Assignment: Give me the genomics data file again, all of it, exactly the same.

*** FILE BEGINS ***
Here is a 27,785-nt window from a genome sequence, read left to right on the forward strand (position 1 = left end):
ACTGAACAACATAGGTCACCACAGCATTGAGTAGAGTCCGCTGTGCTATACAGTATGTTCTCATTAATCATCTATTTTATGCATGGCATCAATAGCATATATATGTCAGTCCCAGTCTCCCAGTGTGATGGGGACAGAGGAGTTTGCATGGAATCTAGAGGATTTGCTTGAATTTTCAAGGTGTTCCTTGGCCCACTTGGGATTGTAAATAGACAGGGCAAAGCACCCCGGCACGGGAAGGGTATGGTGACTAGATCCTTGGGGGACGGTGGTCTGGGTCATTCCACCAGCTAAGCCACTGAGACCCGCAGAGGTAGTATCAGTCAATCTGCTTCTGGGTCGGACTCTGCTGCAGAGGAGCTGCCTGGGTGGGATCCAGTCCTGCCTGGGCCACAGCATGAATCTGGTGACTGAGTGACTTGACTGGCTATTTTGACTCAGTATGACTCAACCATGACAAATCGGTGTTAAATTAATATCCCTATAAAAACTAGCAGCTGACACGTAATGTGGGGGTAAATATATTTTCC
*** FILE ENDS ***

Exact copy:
Here is a 27,785-nt window from a genome sequence, read left to right on the forward strand (position 1 = left end):
ACTGAACAACATAGGTCACCACAGCATTGAGTAGAGTCCGCTGTGCTATACAGTATGTTCTCATTAATCATCTATTTTATGCATGGCATCAATAGCATATATATGTCAGTCCCAGTCTCCCAGTGTGATGGGGACAGAGGAGTTTGCATGGAATCTAGAGGATTTGCTTGAATTTTCAAGGTGTTCCTTGGCCCACTTGGGATTGTAAATAGACAGGGCAAAGCACCCCGGCACGGGAAGGGTATGGTGACTAGATCCTTGGGGGACGGTGGTCTGGGTCATTCCACCAGCTAAGCCACTGAGACCCGCAGAGGTAGTATCAGTCAATCTGCTTCTGGGTCGGACTCTGCTGCAGAGGAGCTGCCTGGGTGGGATCCAGTCCTGCCTGGGCCACAGCATGAATCTGGTGACTGAGTGACTTGACTGGCTATTTTGACTCAGTATGACTCAACCATGACAAATCGGTGTTAAATTAATATCCCTATAAAAACTAGCAGCTGACACGTAATGTGGGGGTAAATATATTTTCC